US & World

Church of England votes in favor of women bishops

The Revd Rosenmary Lain-Priestley arrives for the afternoon session of the annual Church of England General Synod at York University on July 14, 2014 in York, England. Members and officers of the Church of England's General Synod voted to introduce women bishops.
The Revd Rosenmary Lain-Priestley arrives for the afternoon session of the annual Church of England General Synod at York University on July 14, 2014 in York, England. Members and officers of the Church of England's General Synod voted to introduce women bishops.
Christopher Furlong/Getty Images
The Revd Rosenmary Lain-Priestley arrives for the afternoon session of the annual Church of England General Synod at York University on July 14, 2014 in York, England. Members and officers of the Church of England's General Synod voted to introduce women bishops.
Members of the Church of England's Synod vote on one of the motions during the session to discuss and vote on the consecration of women bishops on July 14, 2013 in York, England. The Synod contradicted tradition today and voted to give women the right to be bishops of the Church of England.
WPA Pool/Getty Images
The Revd Rosenmary Lain-Priestley arrives for the afternoon session of the annual Church of England General Synod at York University on July 14, 2014 in York, England. Members and officers of the Church of England's General Synod voted to introduce women bishops.
The Revd Rosenmary Lain-Priestley poses as she arrives for the afternoon session of the annual Church of England General Synod at York University on July 14, 2014 in York, England.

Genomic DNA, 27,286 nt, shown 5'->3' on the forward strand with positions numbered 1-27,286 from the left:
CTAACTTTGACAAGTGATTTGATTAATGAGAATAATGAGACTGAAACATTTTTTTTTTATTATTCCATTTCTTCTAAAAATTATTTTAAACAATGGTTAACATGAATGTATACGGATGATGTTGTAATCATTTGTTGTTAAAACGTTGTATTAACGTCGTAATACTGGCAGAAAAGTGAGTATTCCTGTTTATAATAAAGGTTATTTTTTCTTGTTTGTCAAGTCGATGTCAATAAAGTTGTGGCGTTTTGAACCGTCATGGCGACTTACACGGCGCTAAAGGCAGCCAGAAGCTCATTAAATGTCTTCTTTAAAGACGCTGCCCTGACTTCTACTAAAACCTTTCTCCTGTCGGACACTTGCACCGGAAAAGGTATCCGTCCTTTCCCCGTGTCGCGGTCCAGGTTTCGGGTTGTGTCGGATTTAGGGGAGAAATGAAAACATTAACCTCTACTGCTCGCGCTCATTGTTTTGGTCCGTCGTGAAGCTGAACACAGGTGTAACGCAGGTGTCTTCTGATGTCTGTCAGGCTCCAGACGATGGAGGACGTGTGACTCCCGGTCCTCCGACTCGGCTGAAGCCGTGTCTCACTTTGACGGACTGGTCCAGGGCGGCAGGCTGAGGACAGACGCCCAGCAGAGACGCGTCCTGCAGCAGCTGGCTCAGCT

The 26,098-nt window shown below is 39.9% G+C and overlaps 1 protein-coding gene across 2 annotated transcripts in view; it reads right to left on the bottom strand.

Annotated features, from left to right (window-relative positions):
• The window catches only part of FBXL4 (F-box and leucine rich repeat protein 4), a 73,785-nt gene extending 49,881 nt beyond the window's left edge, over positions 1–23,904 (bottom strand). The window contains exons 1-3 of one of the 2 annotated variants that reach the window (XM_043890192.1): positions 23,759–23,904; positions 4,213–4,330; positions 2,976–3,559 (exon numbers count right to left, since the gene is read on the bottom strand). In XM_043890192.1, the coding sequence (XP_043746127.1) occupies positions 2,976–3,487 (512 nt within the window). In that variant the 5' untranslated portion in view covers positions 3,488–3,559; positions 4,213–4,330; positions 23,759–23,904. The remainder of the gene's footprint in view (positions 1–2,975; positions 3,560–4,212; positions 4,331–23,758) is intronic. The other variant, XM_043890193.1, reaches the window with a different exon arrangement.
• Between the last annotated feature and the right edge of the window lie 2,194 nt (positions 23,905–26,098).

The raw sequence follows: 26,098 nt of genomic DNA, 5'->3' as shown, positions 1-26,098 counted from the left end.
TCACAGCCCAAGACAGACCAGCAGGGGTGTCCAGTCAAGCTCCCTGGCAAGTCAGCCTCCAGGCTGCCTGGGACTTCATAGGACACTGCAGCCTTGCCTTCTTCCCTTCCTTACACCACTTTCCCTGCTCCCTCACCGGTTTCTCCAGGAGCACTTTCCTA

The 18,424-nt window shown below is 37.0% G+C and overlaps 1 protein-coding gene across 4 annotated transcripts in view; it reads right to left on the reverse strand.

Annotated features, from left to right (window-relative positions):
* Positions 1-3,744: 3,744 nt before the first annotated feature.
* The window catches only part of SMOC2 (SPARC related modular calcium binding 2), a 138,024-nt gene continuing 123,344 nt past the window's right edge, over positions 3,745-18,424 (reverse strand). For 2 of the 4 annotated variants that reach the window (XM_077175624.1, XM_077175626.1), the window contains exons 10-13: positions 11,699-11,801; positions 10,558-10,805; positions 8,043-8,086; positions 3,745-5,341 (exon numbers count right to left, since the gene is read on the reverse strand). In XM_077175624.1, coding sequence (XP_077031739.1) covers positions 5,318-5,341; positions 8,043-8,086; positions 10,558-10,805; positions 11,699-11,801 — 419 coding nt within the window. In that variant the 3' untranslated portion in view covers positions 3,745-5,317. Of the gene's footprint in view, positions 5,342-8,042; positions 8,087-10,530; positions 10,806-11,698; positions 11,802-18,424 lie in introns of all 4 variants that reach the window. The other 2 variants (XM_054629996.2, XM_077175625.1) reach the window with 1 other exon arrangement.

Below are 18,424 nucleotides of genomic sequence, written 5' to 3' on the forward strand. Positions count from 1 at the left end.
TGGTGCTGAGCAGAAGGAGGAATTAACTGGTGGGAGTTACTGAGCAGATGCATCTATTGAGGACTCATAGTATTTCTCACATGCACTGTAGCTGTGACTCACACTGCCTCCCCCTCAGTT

Christopher Furlong/Getty Images


The Church of England has voted to allow women to enter its top ranks as bishops.

The Church's national assembly, known as the General Synod, approved the historic measure at its meeting in York in northern England Monday.

A total of 351 members of the Synod's three different houses voted in favor of the measure, while 72 voted against and 10 abstained.

The measure had the support of Archbishop of Canterbury Justin Welby and Prime Minister David Cameron.

The vote comes two years after similar legislation failed to reach a two-thirds majority among the General Synod's lay members, despite approval from bishops and clergy.

Earlier Monday, Welby told the BBC that he hoped the vote would go through, saying "the votes, I think, are there."

The Church of England is part of the Anglican Communion, which has the largest Christian denomination in Britain and a presence in more than 160 countries.